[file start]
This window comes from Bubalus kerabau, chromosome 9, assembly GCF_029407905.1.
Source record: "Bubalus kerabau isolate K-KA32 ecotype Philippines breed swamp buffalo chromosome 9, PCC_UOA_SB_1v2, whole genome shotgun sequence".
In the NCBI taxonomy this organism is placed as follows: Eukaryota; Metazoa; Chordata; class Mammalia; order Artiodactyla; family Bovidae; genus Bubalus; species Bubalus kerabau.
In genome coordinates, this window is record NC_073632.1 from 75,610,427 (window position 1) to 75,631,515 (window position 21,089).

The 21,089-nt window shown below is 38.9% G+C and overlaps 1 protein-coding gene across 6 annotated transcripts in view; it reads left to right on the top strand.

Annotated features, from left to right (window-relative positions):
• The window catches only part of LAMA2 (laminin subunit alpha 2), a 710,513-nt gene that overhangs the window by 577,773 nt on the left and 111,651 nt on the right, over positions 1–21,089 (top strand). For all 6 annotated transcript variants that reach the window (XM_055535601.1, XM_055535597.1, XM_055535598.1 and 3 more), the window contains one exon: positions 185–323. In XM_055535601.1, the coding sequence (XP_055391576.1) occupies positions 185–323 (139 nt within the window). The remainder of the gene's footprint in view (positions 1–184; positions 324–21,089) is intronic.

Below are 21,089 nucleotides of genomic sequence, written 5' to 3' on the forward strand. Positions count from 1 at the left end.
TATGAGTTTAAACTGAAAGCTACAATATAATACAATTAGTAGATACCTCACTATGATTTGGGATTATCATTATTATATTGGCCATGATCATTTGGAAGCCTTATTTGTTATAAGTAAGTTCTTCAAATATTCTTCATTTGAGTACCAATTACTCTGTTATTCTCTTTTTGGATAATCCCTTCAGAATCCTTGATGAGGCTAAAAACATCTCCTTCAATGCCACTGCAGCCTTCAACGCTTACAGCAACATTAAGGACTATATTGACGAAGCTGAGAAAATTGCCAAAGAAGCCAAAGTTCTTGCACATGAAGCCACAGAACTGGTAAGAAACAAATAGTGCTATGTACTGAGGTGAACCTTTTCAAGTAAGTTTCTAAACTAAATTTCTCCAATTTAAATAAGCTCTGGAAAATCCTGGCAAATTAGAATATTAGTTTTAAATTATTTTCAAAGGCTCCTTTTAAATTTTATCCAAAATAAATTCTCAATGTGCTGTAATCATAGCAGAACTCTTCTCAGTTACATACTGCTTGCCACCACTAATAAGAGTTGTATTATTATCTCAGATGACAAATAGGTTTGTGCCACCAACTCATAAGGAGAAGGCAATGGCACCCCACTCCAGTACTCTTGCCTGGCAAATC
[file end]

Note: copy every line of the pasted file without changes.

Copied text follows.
This window comes from Bubalus kerabau, chromosome 9, assembly GCF_029407905.1.
Source record: "Bubalus kerabau isolate K-KA32 ecotype Philippines breed swamp buffalo chromosome 9, PCC_UOA_SB_1v2, whole genome shotgun sequence".
In the NCBI taxonomy this organism is placed as follows: Eukaryota; Metazoa; Chordata; class Mammalia; order Artiodactyla; family Bovidae; genus Bubalus; species Bubalus kerabau.
In genome coordinates, this window is record NC_073632.1 from 75,610,427 (window position 1) to 75,631,515 (window position 21,089).

The 21,089-nt window shown below is 38.9% G+C and overlaps 1 protein-coding gene across 6 annotated transcripts in view; it reads left to right on the top strand.

Annotated features, from left to right (window-relative positions):
• The window catches only part of LAMA2 (laminin subunit alpha 2), a 710,513-nt gene that overhangs the window by 577,773 nt on the left and 111,651 nt on the right, over positions 1–21,089 (top strand). For all 6 annotated transcript variants that reach the window (XM_055535601.1, XM_055535597.1, XM_055535598.1 and 3 more), the window contains one exon: positions 185–323. In XM_055535601.1, the coding sequence (XP_055391576.1) occupies positions 185–323 (139 nt within the window). The remainder of the gene's footprint in view (positions 1–184; positions 324–21,089) is intronic.

Below are 21,089 nucleotides of genomic sequence, written 5' to 3' on the forward strand. Positions count from 1 at the left end.
TATGAGTTTAAACTGAAAGCTACAATATAATACAATTAGTAGATACCTCACTATGATTTGGGATTATCATTATTATATTGGCCATGATCATTTGGAAGCCTTATTTGTTATAAGTAAGTTCTTCAAATATTCTTCATTTGAGTACCAATTACTCTGTTATTCTCTTTTTGGATAATCCCTTCAGAATCCTTGATGAGGCTAAAAACATCTCCTTCAATGCCACTGCAGCCTTCAACGCTTACAGCAACATTAAGGACTATATTGACGAAGCTGAGAAAATTGCCAAAGAAGCCAAAGTTCTTGCACATGAAGCCACAGAACTGGTAAGAAACAAATAGTGCTATGTACTGAGGTGAACCTTTTCAAGTAAGTTTCTAAACTAAATTTCTCCAATTTAAATAAGCTCTGGAAAATCCTGGCAAATTAGAATATTAGTTTTAAATTATTTTCAAAGGCTCCTTTTAAATTTTATCCAAAATAAATTCTCAATGTGCTGTAATCATAGCAGAACTCTTCTCAGTTACATACTGCTTGCCACCACTAATAAGAGTTGTATTATTATCTCAGATGACAAATAGGTTTGTGCCACCAACTCATAAGGAGAAGGCAATGGCACCCCACTCCAGTACTCTTGCCTGGCAAATC